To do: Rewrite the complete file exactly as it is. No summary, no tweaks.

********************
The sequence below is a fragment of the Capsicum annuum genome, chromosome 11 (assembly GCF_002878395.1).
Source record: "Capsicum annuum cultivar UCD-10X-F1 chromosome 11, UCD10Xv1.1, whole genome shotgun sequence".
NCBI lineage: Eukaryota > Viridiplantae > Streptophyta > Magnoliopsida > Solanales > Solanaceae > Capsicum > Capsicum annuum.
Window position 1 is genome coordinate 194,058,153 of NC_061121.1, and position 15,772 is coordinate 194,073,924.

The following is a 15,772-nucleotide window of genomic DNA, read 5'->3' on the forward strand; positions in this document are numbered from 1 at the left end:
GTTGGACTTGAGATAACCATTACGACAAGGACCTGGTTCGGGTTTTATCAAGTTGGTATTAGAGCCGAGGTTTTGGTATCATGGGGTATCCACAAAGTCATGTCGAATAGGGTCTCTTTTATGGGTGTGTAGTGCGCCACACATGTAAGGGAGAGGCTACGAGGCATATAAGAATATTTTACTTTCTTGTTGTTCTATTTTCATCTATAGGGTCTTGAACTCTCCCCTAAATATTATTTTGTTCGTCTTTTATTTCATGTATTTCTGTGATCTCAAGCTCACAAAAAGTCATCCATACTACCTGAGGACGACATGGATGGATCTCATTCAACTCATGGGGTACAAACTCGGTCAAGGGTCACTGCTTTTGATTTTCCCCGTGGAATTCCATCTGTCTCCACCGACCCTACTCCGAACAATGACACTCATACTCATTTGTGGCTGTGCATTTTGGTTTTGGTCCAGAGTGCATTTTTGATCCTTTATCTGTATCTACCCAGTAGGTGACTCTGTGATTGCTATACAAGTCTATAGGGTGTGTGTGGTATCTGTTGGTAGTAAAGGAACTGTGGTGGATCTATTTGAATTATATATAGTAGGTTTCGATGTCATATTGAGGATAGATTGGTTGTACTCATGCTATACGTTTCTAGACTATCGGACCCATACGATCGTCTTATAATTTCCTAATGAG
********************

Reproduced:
The sequence below is a fragment of the Capsicum annuum genome, chromosome 11 (assembly GCF_002878395.1).
Source record: "Capsicum annuum cultivar UCD-10X-F1 chromosome 11, UCD10Xv1.1, whole genome shotgun sequence".
NCBI lineage: Eukaryota > Viridiplantae > Streptophyta > Magnoliopsida > Solanales > Solanaceae > Capsicum > Capsicum annuum.
Window position 1 is genome coordinate 194,058,153 of NC_061121.1, and position 15,772 is coordinate 194,073,924.

The following is a 15,772-nucleotide window of genomic DNA, read 5'->3' on the forward strand; positions in this document are numbered from 1 at the left end:
GTTGGACTTGAGATAACCATTACGACAAGGACCTGGTTCGGGTTTTATCAAGTTGGTATTAGAGCCGAGGTTTTGGTATCATGGGGTATCCACAAAGTCATGTCGAATAGGGTCTCTTTTATGGGTGTGTAGTGCGCCACACATGTAAGGGAGAGGCTACGAGGCATATAAGAATATTTTACTTTCTTGTTGTTCTATTTTCATCTATAGGGTCTTGAACTCTCCCCTAAATATTATTTTGTTCGTCTTTTATTTCATGTATTTCTGTGATCTCAAGCTCACAAAAAGTCATCCATACTACCTGAGGACGACATGGATGGATCTCATTCAACTCATGGGGTACAAACTCGGTCAAGGGTCACTGCTTTTGATTTTCCCCGTGGAATTCCATCTGTCTCCACCGACCCTACTCCGAACAATGACACTCATACTCATTTGTGGCTGTGCATTTTGGTTTTGGTCCAGAGTGCATTTTTGATCCTTTATCTGTATCTACCCAGTAGGTGACTCTGTGATTGCTATACAAGTCTATAGGGTGTGTGTGGTATCTGTTGGTAGTAAAGGAACTGTGGTGGATCTATTTGAATTATATATAGTAGGTTTCGATGTCATATTGAGGATAGATTGGTTGTACTCATGCTATACGTTTCTAGACTATCGGACCCATACGATCGTCTTATAATTTCCTAATGAG